All this said, I return to your criticism of my writing. First, I would argue that the blog post is not an attack on Fun Palaces nor Stella Duffy. It is a critique primarily produced via a (limited, I accept) discourse analysis. Too often today, critique is misinterpreted as attack. Sometimes, particularly in the arts, this is used as a defence alongside other anti-academic and politically dismissive narratives. I do not call for Fun Palaces (nor any other form of art or community practice) to cease or to no longer be funded. I do not deny the role such campaigns and initiatives play within the field of arts and cultural practice. I wish only to argue that, contrary to your assertion, such campaigns and initiatives are linked to broader, instrumentalising state agendas – social capital, participation, community engagement, civic engagement, place, creativity, etc. – all terms either emanating from the state or appropriated by it. Fun Palaces, for example, uses all the “right” words at the right time; it engages with the right organisations and discussions and situates itself within them (even if, as you suggest, they are considered “marginal” within the context of said discussions); its first three years were funded by the state (Arts Council England) and it is still funded by other foundations who are clearly aligned closely with state agendas (often irrespective of which political party is in power). Such initiatives undermine professional arts practice by offering cheaper (volunteer-led) cultural perspectives that attract state and foundation funding for this very reason.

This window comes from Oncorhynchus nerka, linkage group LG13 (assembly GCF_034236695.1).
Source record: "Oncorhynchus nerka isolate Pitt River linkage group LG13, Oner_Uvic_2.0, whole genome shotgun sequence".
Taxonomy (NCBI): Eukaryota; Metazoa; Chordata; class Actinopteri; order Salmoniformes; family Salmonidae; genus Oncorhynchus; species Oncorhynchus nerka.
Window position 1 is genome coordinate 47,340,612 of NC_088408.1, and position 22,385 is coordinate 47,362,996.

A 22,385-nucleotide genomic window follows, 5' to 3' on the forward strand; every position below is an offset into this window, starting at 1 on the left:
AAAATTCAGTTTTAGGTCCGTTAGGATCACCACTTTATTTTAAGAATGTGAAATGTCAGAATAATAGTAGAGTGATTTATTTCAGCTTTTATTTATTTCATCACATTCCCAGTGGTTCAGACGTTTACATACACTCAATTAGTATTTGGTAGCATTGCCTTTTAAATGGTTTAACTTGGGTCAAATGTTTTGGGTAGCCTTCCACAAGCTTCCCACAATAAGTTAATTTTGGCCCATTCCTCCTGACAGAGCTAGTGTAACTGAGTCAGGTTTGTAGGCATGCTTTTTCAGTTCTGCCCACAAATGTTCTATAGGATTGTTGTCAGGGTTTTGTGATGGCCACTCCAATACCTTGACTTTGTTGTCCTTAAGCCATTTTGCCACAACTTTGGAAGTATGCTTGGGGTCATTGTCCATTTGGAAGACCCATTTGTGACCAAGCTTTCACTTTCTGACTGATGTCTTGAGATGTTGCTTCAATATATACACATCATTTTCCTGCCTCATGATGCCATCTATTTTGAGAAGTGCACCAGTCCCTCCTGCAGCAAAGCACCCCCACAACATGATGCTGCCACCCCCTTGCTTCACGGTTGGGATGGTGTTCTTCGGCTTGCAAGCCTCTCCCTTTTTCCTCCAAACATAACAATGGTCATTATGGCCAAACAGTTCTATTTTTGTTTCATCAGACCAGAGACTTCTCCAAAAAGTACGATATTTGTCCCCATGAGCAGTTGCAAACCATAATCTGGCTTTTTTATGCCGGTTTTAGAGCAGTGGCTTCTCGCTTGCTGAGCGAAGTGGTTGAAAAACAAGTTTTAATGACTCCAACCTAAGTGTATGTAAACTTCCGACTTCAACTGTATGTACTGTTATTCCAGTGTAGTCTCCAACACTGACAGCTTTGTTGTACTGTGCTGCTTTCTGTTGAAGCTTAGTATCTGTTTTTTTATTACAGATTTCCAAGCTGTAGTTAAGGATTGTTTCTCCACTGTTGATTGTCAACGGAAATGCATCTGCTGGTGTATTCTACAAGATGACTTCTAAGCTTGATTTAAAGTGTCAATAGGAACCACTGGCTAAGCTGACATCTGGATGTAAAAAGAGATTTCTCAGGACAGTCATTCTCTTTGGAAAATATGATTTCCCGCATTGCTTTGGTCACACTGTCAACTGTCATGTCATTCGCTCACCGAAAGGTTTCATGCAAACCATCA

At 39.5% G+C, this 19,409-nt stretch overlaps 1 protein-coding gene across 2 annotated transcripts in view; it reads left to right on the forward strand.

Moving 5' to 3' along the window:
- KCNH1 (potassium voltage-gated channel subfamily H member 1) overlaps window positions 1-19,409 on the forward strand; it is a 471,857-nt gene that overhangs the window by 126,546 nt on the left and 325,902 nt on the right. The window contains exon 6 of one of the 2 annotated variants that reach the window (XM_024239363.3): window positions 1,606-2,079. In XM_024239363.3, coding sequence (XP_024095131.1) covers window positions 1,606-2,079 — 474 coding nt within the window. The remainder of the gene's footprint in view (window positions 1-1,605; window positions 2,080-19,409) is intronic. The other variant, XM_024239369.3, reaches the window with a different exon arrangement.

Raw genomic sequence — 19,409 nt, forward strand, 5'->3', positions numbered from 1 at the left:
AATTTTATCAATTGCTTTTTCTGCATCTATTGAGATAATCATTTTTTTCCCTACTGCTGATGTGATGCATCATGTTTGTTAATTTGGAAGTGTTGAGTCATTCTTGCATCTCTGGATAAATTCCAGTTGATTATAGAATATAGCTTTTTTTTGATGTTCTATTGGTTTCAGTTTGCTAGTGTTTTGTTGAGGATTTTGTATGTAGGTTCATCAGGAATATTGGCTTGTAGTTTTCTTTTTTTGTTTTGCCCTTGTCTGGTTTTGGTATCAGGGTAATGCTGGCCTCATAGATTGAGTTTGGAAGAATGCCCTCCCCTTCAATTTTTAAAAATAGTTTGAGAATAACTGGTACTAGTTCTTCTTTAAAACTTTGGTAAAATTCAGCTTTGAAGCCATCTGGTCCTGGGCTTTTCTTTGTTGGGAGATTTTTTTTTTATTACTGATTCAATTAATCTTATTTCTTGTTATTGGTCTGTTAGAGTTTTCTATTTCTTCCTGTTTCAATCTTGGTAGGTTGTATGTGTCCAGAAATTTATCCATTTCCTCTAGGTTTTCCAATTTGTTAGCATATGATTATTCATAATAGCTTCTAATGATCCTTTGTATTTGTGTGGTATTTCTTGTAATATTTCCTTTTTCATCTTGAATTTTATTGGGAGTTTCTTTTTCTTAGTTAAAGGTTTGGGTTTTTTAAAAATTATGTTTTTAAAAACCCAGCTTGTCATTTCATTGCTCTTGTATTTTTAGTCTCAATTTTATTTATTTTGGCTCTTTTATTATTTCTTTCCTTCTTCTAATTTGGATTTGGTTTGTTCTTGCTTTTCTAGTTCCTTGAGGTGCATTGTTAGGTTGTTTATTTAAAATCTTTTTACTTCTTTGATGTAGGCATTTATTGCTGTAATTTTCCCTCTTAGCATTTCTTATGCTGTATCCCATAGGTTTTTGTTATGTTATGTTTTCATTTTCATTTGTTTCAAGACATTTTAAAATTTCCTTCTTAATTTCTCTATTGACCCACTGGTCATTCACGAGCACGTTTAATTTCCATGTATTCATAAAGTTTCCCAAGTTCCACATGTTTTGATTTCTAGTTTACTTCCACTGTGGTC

There is nothing wrong with amateur art nor non-organisation-led art and culture at all. Indeed, as Gregory Sholette suggests, these myriad “dark” forms are and always have been alive and kicking – no matter how hard they’ve been kicked and decried by state and elite Art institutions. I do not, as I’m sure you’re aware, support organisations and institutions at all – particularly in their present, hierarchical forms that cannot but reproduce exploitation, domination and subservience (whether authoritarian or participatory or otherwise). I think it is great that people can and do self-organise to produce their own cultures (not one culture). I also think there is no need to attempt to somehow co-produce a “new culture” (why singular?) I think infinite cultural acts are already flourishing, everywhere. I just think some do not see them or do not accept them. That is why I reject the idea that Fun Palaces is somehow empowering people. I think people need to empower themselves and I do not see Fun Palaces as adequately addressing this issue and nor do I think it (nor any other campaign or organisation) should. To feel the need to intervene in society, in communities, in people’s lives is often paternalistic and colonising whether using creativity, fun, authority, military, religion, charity, or whatever else – although state and institutional arts and culture are particularly pernicious. That is why I contest that my blog offers a rational and intentionally sharp critique of a campaign that seems to be “of the people” but is simply not of the people. I think, contrary to you François, that Fun Palaces and all the other supposedly marginal cultural campaigns and initiatives are anything but marginal. Indeed, I argue that they emanate from the centre and hope to colonise the real peripheries within all our cultures with a “new culture” that, whilst hopeful of cultivating civic responsibility, will inevitably reproduce the very thing that Stella (and the rest of the arts establishment of which she, like you and I, are a part) fears most: it will cultivate unrest at the margins; self-organised disobedience against intervention; artistic activism against colonisation and “new culture”.